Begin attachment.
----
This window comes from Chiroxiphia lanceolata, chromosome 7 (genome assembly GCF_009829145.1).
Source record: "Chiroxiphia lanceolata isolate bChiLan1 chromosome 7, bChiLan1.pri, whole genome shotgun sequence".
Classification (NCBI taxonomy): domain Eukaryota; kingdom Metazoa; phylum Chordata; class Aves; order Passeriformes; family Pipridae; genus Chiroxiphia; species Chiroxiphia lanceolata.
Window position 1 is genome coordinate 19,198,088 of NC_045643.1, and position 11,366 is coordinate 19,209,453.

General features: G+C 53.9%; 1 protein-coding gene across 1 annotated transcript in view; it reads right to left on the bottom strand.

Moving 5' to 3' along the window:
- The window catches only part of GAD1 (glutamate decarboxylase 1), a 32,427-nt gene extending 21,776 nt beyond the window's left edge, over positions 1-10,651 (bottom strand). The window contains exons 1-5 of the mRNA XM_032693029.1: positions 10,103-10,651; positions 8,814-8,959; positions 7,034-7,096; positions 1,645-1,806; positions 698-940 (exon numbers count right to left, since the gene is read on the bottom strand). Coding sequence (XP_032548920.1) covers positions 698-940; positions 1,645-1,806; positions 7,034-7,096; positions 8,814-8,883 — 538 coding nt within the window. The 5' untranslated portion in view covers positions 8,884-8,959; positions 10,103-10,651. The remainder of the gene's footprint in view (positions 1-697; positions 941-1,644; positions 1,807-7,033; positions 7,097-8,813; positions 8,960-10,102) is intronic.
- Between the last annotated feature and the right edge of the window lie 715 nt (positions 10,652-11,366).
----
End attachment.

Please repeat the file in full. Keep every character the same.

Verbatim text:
This window comes from Chiroxiphia lanceolata, chromosome 7 (genome assembly GCF_009829145.1).
Source record: "Chiroxiphia lanceolata isolate bChiLan1 chromosome 7, bChiLan1.pri, whole genome shotgun sequence".
Classification (NCBI taxonomy): domain Eukaryota; kingdom Metazoa; phylum Chordata; class Aves; order Passeriformes; family Pipridae; genus Chiroxiphia; species Chiroxiphia lanceolata.
Window position 1 is genome coordinate 19,198,088 of NC_045643.1, and position 11,366 is coordinate 19,209,453.

General features: G+C 53.9%; 1 protein-coding gene across 1 annotated transcript in view; it reads right to left on the bottom strand.

Moving 5' to 3' along the window:
- The window catches only part of GAD1 (glutamate decarboxylase 1), a 32,427-nt gene extending 21,776 nt beyond the window's left edge, over positions 1-10,651 (bottom strand). The window contains exons 1-5 of the mRNA XM_032693029.1: positions 10,103-10,651; positions 8,814-8,959; positions 7,034-7,096; positions 1,645-1,806; positions 698-940 (exon numbers count right to left, since the gene is read on the bottom strand). Coding sequence (XP_032548920.1) covers positions 698-940; positions 1,645-1,806; positions 7,034-7,096; positions 8,814-8,883 — 538 coding nt within the window. The 5' untranslated portion in view covers positions 8,884-8,959; positions 10,103-10,651. The remainder of the gene's footprint in view (positions 1-697; positions 941-1,644; positions 1,807-7,033; positions 7,097-8,813; positions 8,960-10,102) is intronic.
- Between the last annotated feature and the right edge of the window lie 715 nt (positions 10,652-11,366).